Sasha Blair-Goldensohn’s powerful first-person account in the New York Times reminds us that the New York City subway system’s biggest outrage isn’t overcrowding or delays, but the lack of accessibility for wheelchair users and others with limited mobility. This glaring lapse in public service can wreak havoc with the lives of the disabled, who are more likely to be poor, and the elderly, and inconveniences many others wheeling strollers or luggage. Blair-Goldensohn vividly describes what it’s like to get on the subway at one station thanks to an elevator, only to be stranded on the platform when he discovers that the elevator at the end of his trip is out of service.
Fewer than one in four NYC subway stations have working elevators. A map created in 2015 by lawyer and transit enthusiast Matthew Ahn shows how sparse the network becomes for passengers dependent on elevators. Even when stations are technically accessible, the system’s severe crowding makes it very difficult for the disabled to navigate platforms and trains.
The problem isn’t confined to the subway network. In a study last year on the region’s health, Regional Plan Association found that nearly all of the metropolitan region’s rail systems had large numbers of inaccessible stations. The lowest ADA-accessible share was the Long Island Rail Road, at 14%. One bright spot: The newest line, the Hudson-Bergen Light Rail, is 100%-accessible.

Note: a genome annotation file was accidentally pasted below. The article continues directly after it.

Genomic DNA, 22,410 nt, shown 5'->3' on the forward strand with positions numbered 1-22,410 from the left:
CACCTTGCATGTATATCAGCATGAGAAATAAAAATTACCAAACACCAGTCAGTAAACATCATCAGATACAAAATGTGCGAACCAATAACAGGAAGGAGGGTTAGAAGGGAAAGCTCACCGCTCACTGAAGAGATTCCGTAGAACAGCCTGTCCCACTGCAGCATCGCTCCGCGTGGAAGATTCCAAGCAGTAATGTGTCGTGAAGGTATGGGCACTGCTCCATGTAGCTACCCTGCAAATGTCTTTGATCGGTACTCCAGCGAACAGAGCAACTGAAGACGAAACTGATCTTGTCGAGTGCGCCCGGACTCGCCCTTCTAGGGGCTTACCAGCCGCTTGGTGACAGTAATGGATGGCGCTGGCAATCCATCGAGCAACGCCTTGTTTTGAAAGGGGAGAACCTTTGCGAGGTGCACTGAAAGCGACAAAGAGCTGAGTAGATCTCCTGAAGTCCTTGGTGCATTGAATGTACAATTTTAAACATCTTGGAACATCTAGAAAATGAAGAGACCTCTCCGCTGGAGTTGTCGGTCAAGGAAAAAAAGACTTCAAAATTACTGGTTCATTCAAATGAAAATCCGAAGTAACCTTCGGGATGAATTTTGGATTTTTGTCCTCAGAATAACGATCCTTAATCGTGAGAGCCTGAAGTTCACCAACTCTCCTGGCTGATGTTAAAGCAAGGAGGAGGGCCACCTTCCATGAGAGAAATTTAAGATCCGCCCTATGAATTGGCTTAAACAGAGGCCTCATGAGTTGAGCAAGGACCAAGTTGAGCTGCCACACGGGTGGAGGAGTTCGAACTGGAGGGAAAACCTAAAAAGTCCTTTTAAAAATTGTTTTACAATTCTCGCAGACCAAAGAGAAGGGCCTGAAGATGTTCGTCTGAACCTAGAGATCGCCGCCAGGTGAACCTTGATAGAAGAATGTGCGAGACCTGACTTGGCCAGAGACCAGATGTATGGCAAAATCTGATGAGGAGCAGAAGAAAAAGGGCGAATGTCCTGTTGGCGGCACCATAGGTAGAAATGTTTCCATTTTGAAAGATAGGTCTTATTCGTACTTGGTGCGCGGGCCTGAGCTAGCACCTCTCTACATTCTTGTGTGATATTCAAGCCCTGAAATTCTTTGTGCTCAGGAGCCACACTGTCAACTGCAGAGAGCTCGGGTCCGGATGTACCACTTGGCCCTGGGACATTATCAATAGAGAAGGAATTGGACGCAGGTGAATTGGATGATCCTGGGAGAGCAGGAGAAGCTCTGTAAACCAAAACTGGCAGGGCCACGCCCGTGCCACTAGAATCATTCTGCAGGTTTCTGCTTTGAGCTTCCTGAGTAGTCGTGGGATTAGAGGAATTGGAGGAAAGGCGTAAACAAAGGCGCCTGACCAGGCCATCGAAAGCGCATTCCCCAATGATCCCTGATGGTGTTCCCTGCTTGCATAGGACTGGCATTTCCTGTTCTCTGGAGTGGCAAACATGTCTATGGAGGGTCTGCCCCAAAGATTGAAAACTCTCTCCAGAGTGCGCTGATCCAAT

It’s of course easier to incorporate elevators and other accessibility features when you’re starting from scratch. The MTA has invested heavily to make its bus fleet more accessible, and the MTA and other agencies have made slow progress in rehabilitating old stations to make them compliant with the Americans with Disabilities Act. The improvements are costly, and the region’s transit agencies are perennially underfunded. But that’s small comfort to passengers who need to use mass transit to get around.
Photo: Gene Han